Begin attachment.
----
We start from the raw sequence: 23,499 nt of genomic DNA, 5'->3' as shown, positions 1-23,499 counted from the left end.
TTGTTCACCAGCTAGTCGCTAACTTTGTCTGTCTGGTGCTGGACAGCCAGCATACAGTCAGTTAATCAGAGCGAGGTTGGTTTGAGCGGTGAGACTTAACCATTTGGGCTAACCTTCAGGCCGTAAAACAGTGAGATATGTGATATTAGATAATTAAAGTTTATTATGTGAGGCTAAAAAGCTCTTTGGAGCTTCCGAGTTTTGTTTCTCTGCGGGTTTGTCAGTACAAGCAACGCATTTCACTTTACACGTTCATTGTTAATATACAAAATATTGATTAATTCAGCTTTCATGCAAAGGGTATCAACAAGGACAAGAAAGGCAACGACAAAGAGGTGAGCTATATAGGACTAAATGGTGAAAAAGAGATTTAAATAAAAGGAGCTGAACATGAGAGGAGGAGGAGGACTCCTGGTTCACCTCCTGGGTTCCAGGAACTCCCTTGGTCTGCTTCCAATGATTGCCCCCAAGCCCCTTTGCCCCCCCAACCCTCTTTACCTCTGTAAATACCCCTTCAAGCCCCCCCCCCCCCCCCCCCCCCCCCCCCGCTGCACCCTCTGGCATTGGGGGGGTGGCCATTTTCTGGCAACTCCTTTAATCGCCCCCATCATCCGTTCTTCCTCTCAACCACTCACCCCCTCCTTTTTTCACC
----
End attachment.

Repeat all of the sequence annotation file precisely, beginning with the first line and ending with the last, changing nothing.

We start from the raw sequence: 23,499 nt of genomic DNA, 5'->3' as shown, positions 1-23,499 counted from the left end.
TTGTTCACCAGCTAGTCGCTAACTTTGTCTGTCTGGTGCTGGACAGCCAGCATACAGTCAGTTAATCAGAGCGAGGTTGGTTTGAGCGGTGAGACTTAACCATTTGGGCTAACCTTCAGGCCGTAAAACAGTGAGATATGTGATATTAGATAATTAAAGTTTATTATGTGAGGCTAAAAAGCTCTTTGGAGCTTCCGAGTTTTGTTTCTCTGCGGGTTTGTCAGTACAAGCAACGCATTTCACTTTACACGTTCATTGTTAATATACAAAATATTGATTAATTCAGCTTTCATGCAAAGGGTATCAACAAGGACAAGAAAGGCAACGACAAAGAGGTGAGCTATATAGGACTAAATGGTGAAAAAGAGATTTAAATAAAAGGAGCTGAACATGAGAGGAGGAGGAGGACTCCTGGTTCACCTCCTGGGTTCCAGGAACTCCCTTGGTCTGCTTCCAATGATTGCCCCCAAGCCCCTTTGCCCCCCCAACCCTCTTTACCTCTGTAAATACCCCTTCAAGCCCCCCCCCCCCCCCCCCCCCCCCCCCCGCTGCACCCTCTGGCATTGGGGGGGTGGCCATTTTCTGGCAACTCCTTTAATCGCCCCCATCATCCGTTCTTCCTCTCAACCACTCACCCCCTCCTTTTTTCACC